Congress is considering an assortment of legislative proposals
to ostensibly curb greenhouse gases and promote energy
independence. Unfortunately, the result of most of these proposals
would be less energy, greater dependence on foreign sources of
energy, and higher prices.
Most of the bills focus too much on the process of energy
production rather than on the product itself. For example, some
language under consideration excludes nuclear power by creating
mandates that can only be fulfilled with other sources of energy;
or it creates so-called renewable portfolio standards that mandate
only certain types of energy production.
This approach artificially eliminates energy sources that are
compatible with Congress's proclaimed goals of reducing CO2
emissions and energy dependence. Nuclear technology is a proven,
safe, affordable, and environmentally friendly energy source. It
can generate massive amounts of electricity with almost no
atmospheric emissions and can offset America's growing dependence
on foreign energy sources.
If the desired result is clean, emissions-free, domestic energy,
the legislation should set the target and allow the market to
determine the best way forward. If Congress passes any climate
change bill, it should endorse free-market solutions and not force
specific technologies on Americans.
Learning from the Past
The energy crises in the 1970s prompted a significant expansion
of publicly subsidized research and development for wind, solar,
biofuel, and geothermal technology. Congress passed a bevy of
legislation in the late 1970s and 1980s designed to spur a
renewable energy movement. For instance, the Energy Tax Act of 1978
promised residential energy tax credits for wind and energy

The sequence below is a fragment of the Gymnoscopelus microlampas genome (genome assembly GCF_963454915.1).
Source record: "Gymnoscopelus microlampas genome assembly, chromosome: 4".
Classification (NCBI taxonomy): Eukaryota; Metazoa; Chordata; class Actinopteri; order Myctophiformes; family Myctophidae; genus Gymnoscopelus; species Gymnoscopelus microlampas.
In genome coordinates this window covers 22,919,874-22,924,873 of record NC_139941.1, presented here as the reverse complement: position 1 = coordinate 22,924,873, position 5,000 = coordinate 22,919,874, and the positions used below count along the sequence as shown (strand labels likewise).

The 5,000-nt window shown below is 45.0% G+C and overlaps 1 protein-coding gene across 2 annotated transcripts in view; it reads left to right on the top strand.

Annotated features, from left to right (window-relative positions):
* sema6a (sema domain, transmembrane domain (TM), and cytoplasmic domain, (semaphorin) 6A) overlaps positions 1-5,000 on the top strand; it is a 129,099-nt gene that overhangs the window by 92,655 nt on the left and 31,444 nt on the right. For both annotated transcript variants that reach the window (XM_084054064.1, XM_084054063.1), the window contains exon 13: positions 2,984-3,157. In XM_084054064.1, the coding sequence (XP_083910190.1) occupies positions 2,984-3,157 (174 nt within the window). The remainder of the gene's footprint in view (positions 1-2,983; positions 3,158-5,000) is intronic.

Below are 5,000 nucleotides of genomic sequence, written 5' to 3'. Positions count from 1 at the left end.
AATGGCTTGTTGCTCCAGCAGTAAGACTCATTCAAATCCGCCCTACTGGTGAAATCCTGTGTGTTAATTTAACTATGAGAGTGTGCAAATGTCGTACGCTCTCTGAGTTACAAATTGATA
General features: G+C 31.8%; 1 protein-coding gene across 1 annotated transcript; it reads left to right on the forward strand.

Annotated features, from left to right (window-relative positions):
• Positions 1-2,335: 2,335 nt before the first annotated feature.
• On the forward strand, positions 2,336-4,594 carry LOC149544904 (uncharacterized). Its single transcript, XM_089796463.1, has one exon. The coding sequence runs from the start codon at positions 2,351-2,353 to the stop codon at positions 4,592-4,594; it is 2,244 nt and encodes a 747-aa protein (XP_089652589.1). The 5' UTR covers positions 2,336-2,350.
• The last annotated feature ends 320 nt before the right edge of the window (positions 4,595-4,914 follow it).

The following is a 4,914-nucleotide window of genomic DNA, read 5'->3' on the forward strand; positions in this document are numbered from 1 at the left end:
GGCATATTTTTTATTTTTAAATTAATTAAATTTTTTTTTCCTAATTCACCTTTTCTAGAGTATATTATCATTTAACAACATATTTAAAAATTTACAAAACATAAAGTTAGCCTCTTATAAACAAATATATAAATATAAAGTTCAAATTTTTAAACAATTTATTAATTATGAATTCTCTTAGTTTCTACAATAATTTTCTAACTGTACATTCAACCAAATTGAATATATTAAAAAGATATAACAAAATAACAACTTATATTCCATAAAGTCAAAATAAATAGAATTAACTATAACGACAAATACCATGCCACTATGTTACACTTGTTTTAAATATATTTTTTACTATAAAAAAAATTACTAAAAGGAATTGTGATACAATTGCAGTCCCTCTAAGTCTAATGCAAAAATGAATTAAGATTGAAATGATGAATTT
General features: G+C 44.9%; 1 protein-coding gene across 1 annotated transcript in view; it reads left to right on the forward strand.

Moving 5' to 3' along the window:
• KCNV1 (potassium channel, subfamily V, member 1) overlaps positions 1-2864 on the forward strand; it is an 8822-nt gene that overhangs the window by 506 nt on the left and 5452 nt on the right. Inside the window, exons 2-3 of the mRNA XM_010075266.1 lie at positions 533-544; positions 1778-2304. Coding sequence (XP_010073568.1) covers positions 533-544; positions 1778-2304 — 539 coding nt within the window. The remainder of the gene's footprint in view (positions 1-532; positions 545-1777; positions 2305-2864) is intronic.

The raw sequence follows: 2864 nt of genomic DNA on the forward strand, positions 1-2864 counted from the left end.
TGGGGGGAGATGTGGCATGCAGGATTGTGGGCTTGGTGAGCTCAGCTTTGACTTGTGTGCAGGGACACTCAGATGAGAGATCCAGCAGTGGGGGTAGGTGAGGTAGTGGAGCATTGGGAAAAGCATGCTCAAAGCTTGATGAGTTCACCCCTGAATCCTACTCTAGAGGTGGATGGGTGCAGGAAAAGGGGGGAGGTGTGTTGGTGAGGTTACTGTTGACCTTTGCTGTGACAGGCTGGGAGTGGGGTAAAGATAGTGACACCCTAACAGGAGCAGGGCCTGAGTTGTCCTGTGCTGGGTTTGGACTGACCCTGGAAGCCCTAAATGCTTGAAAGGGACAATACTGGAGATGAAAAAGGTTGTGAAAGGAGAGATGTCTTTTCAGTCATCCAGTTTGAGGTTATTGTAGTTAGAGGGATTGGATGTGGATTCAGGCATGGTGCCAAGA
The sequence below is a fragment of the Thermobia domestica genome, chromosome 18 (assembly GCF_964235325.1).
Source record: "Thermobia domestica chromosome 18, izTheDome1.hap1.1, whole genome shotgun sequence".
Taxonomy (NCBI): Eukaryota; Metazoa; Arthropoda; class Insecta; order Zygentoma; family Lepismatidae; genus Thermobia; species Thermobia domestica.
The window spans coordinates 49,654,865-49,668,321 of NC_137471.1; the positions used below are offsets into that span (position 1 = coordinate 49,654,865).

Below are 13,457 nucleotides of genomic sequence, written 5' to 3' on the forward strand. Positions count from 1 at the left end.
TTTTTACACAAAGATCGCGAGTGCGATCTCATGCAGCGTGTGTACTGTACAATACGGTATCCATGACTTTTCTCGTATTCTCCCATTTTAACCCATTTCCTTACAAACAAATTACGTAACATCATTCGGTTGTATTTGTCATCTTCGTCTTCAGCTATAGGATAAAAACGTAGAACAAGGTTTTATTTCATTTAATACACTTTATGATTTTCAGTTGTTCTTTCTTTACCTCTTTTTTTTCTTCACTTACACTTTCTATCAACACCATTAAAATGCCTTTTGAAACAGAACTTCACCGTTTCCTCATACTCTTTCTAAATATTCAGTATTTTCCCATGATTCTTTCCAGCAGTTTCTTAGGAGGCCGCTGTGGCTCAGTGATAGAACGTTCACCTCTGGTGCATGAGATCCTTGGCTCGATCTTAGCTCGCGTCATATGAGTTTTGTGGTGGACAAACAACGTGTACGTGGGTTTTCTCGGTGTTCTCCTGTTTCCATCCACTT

equipment expenditures and business incentives that allowed
investors to receive tax credits of up to 25 percent of the cost of
technology. Subsequently, the Crude Oil Windfall
Profits Tax Act of 1980, the Energy Policy Act of 1992, and the
Economic Security and Recovery Act of 2001 all attempted to
establish sustainable investments in and consumption of renewable
energy. More recently, the energy bill of 2005
required more agricultural-based renewable fuels; the proposed
House and Senate versions of the 2007 energy bill would do the
Notwithstanding Congress's efforts, consumers have shown little
faith in renewable energy's ability to meet energy demands. The
portion of total energy consumption provided by renewable energy
sources is small and has remained relatively flat over the past 20
years. Despite decades of government largesse, the
United States still gets only 2.4 percent of its electricity from
non-hydro renewables such as solar and wind.
Nuclear energy, on the other hand, provides about 20 percent of
the nation's electricity. In and of itself, this statistic may be
unremarkable. However, nuclear power continues to generate a
significant portion of America's electricity despite
over-burdensome regulation and decades of organized anti-nuclear
propaganda. Given the fact that it emits no carbon
dioxide, it would be extremely bad policy for Congress to create
mandates meant to curb CO2 emissions that do not recognize the
contribution of nuclear power. Congress should not choose nuclear
power over other carbon-free energy sources, but Congress should
not discriminate against it either.
Let the Market Decide
The purpose of public policy should be to protect Americans'
freedom to choose courses of action that best suit them as